It seems compassion is an effective drug deterrent. Too bad there wasn't any during the crack epidemic.

11 Dec 2017

More than 30 years after Congress established new mandatory minimums for illegal drugs with the Anti-Drug Abuse Act of 1986, it seems America's drug crisis has only gotten worse. A report from the Centers for Disease Control and Prevention published last month showed that the rate of death from overdose over the last quarter of 2016 in the United States had exploded to 20.6 per 100,000 people, topping the previous record of 19.1 per 100,000 people seen during the preceding quarter, and a full 20 percent increase over the 16 per 100,000 overdose rate Americans experienced during the fourth quarter of 2015. And, according to government datasynthetic opioids(like fentanyl) surpassed legal prescription painkillers and illicit narcotics like heroin in 2016 as the primary source of drug overdose deaths.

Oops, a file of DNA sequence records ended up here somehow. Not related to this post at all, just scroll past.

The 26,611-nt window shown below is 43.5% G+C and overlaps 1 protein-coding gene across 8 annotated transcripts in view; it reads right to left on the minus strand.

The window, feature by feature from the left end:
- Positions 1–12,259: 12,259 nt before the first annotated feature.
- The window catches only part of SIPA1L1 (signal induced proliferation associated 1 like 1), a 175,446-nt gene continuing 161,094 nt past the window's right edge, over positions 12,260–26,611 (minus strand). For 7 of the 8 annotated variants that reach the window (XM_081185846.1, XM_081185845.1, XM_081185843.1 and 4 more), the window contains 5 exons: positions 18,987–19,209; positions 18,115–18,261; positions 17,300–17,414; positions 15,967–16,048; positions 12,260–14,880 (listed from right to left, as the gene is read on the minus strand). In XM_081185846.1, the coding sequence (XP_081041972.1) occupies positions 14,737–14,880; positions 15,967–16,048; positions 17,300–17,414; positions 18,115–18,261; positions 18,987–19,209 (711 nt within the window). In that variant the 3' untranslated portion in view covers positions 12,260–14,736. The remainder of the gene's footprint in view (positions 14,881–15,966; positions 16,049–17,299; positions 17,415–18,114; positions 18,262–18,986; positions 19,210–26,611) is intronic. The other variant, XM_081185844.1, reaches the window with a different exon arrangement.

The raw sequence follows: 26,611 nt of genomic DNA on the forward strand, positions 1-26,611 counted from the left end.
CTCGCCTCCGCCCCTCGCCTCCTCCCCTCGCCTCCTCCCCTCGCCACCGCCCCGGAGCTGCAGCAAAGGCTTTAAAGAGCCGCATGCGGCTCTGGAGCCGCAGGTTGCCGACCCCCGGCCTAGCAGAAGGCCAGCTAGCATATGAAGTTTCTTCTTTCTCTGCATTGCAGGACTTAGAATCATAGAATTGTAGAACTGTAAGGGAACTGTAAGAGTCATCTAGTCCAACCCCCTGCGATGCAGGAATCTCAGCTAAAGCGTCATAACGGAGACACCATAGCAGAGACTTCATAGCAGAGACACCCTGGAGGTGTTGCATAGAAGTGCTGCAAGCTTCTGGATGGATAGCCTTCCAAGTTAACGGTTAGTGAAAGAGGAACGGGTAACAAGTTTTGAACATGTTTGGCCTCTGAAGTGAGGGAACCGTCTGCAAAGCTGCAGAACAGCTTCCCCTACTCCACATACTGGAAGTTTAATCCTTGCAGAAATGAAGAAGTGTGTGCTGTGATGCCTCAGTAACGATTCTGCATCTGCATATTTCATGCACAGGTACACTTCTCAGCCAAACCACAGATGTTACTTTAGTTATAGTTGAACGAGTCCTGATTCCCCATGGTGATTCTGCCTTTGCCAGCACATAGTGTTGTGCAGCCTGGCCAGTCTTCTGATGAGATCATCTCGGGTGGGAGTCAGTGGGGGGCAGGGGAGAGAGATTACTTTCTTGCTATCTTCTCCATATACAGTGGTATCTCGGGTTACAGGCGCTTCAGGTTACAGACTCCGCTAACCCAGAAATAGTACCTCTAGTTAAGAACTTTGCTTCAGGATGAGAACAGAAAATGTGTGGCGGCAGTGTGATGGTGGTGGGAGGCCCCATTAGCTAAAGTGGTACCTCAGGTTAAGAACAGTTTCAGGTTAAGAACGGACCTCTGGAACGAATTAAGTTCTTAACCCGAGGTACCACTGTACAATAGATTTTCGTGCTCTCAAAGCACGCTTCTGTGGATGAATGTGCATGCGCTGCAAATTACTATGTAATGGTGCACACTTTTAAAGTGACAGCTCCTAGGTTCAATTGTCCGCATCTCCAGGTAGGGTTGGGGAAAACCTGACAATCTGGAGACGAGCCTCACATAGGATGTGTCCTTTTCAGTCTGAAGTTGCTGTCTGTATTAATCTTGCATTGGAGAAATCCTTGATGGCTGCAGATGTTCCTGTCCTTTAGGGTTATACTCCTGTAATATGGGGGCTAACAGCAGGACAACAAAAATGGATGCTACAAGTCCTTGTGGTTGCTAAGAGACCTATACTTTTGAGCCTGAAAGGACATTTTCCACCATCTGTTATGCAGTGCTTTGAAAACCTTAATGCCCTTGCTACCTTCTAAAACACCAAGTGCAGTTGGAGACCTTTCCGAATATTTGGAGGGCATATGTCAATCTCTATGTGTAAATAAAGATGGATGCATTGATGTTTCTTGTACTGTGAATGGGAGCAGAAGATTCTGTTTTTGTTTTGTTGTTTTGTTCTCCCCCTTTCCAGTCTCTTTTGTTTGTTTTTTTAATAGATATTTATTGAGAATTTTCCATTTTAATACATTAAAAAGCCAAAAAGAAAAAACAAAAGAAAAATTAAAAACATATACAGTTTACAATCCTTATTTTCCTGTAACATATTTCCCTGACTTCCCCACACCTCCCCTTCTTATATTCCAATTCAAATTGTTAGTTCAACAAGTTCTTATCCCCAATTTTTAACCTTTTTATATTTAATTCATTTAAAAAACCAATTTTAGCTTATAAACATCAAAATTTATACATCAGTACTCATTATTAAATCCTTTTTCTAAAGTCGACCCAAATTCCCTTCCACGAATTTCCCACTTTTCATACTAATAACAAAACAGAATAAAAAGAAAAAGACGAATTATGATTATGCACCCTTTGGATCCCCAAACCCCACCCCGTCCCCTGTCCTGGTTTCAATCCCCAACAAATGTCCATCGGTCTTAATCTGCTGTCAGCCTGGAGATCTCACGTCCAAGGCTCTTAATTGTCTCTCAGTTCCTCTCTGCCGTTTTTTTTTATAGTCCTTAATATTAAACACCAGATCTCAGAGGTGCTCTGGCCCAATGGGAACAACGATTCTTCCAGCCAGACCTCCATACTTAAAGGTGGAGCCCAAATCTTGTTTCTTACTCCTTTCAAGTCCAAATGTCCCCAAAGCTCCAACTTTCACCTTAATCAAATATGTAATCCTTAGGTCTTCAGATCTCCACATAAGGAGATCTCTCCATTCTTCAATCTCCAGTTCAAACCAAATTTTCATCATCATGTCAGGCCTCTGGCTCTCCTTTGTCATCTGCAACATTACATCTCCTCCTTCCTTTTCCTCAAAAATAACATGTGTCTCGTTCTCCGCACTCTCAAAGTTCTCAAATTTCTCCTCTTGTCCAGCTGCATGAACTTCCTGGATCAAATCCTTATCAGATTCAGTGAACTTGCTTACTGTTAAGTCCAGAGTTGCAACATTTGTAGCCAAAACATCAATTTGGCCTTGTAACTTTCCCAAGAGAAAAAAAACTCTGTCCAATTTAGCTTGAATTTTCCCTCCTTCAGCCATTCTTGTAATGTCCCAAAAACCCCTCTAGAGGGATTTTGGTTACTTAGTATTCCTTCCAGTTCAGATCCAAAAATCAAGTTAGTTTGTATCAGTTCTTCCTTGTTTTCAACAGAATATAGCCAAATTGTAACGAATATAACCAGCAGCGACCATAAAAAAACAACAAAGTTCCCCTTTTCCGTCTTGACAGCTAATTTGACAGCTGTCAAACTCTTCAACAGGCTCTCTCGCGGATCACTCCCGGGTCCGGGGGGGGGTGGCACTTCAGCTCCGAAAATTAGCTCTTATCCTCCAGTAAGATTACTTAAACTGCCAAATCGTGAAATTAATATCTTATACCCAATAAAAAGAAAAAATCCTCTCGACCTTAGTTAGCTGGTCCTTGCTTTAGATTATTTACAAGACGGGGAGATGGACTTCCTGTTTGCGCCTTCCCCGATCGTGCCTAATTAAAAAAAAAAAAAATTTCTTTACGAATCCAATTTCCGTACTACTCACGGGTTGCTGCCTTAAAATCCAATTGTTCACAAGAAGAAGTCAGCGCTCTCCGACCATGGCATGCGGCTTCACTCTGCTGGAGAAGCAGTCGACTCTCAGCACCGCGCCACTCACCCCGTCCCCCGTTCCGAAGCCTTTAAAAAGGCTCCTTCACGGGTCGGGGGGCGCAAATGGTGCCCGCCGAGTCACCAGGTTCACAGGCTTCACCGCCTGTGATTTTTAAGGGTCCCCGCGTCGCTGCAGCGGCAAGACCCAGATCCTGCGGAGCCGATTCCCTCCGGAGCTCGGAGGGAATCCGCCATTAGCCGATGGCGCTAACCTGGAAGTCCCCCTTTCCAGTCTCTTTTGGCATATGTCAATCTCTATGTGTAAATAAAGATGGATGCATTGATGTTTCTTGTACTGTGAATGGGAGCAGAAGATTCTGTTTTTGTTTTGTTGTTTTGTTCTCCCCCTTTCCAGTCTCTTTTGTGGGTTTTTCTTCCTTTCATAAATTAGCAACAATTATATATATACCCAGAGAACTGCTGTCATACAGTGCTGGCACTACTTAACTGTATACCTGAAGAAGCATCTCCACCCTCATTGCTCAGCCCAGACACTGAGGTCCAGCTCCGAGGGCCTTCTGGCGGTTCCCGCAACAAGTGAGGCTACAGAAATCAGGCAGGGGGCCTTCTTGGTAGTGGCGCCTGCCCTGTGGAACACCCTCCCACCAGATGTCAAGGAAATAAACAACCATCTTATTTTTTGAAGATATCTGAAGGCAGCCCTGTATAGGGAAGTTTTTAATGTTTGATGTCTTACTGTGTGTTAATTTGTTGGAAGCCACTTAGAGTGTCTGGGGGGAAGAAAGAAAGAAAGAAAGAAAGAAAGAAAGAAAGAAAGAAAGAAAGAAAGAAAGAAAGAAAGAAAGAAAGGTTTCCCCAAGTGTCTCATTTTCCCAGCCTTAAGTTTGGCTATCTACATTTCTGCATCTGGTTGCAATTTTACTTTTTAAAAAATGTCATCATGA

The rise in opioid overdoses doesn't just underscore the scourge of the American opioid epidemic, but also circumscribes a troubling trend in America's current public health approach to controlled substances: According to new research published in the Annals of Internal Medicine, for the first time, the rate of opioid-related overdose deaths among non-Hispanic white Americans is comparable to the rate of cocaine-related overdose deaths among African Americans. But while opioid users have been met with government-funded policy initiatives, cocaine users are still often treated as anecdotal boogeymen by a White House that's made law and order a major agenda point.

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